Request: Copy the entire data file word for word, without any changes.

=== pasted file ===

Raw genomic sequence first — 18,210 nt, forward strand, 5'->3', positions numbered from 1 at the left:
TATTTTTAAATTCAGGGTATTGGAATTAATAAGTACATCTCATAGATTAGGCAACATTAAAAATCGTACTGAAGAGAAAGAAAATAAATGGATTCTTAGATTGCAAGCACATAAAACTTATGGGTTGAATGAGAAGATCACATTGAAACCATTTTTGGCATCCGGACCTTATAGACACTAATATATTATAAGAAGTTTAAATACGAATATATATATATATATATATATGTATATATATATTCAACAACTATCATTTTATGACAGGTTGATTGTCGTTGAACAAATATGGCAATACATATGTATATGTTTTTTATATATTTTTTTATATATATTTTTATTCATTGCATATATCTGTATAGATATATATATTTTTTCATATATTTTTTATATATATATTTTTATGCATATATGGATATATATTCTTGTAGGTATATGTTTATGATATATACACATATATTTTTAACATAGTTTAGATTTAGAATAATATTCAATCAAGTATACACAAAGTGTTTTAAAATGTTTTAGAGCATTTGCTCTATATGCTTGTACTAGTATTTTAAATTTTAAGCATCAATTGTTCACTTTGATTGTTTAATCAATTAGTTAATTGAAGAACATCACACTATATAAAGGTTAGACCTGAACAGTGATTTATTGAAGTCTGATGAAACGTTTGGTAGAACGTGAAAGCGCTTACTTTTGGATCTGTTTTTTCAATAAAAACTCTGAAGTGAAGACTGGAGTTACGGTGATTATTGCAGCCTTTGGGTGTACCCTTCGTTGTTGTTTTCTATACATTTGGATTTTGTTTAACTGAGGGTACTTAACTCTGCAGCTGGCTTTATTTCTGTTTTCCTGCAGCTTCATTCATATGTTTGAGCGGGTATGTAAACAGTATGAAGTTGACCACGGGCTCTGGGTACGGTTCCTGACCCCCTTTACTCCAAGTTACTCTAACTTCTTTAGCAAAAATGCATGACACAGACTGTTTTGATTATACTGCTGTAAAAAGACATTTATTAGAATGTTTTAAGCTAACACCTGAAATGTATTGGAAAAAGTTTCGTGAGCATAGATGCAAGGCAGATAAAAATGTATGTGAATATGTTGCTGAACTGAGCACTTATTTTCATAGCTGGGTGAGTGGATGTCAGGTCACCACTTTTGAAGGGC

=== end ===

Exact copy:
Raw genomic sequence first — 18,210 nt, forward strand, 5'->3', positions numbered from 1 at the left:
TATTTTTAAATTCAGGGTATTGGAATTAATAAGTACATCTCATAGATTAGGCAACATTAAAAATCGTACTGAAGAGAAAGAAAATAAATGGATTCTTAGATTGCAAGCACATAAAACTTATGGGTTGAATGAGAAGATCACATTGAAACCATTTTTGGCATCCGGACCTTATAGACACTAATATATTATAAGAAGTTTAAATACGAATATATATATATATATATATATGTATATATATATTCAACAACTATCATTTTATGACAGGTTGATTGTCGTTGAACAAATATGGCAATACATATGTATATGTTTTTTATATATTTTTTTATATATATTTTTATTCATTGCATATATCTGTATAGATATATATATTTTTTCATATATTTTTTATATATATATTTTTATGCATATATGGATATATATTCTTGTAGGTATATGTTTATGATATATACACATATATTTTTAACATAGTTTAGATTTAGAATAATATTCAATCAAGTATACACAAAGTGTTTTAAAATGTTTTAGAGCATTTGCTCTATATGCTTGTACTAGTATTTTAAATTTTAAGCATCAATTGTTCACTTTGATTGTTTAATCAATTAGTTAATTGAAGAACATCACACTATATAAAGGTTAGACCTGAACAGTGATTTATTGAAGTCTGATGAAACGTTTGGTAGAACGTGAAAGCGCTTACTTTTGGATCTGTTTTTTCAATAAAAACTCTGAAGTGAAGACTGGAGTTACGGTGATTATTGCAGCCTTTGGGTGTACCCTTCGTTGTTGTTTTCTATACATTTGGATTTTGTTTAACTGAGGGTACTTAACTCTGCAGCTGGCTTTATTTCTGTTTTCCTGCAGCTTCATTCATATGTTTGAGCGGGTATGTAAACAGTATGAAGTTGACCACGGGCTCTGGGTACGGTTCCTGACCCCCTTTACTCCAAGTTACTCTAACTTCTTTAGCAAAAATGCATGACACAGACTGTTTTGATTATACTGCTGTAAAAAGACATTTATTAGAATGTTTTAAGCTAACACCTGAAATGTATTGGAAAAAGTTTCGTGAGCATAGATGCAAGGCAGATAAAAATGTATGTGAATATGTTGCTGAACTGAGCACTTATTTTCATAGCTGGGTGAGTGGATGTCAGGTCACCACTTTTGAAGGGC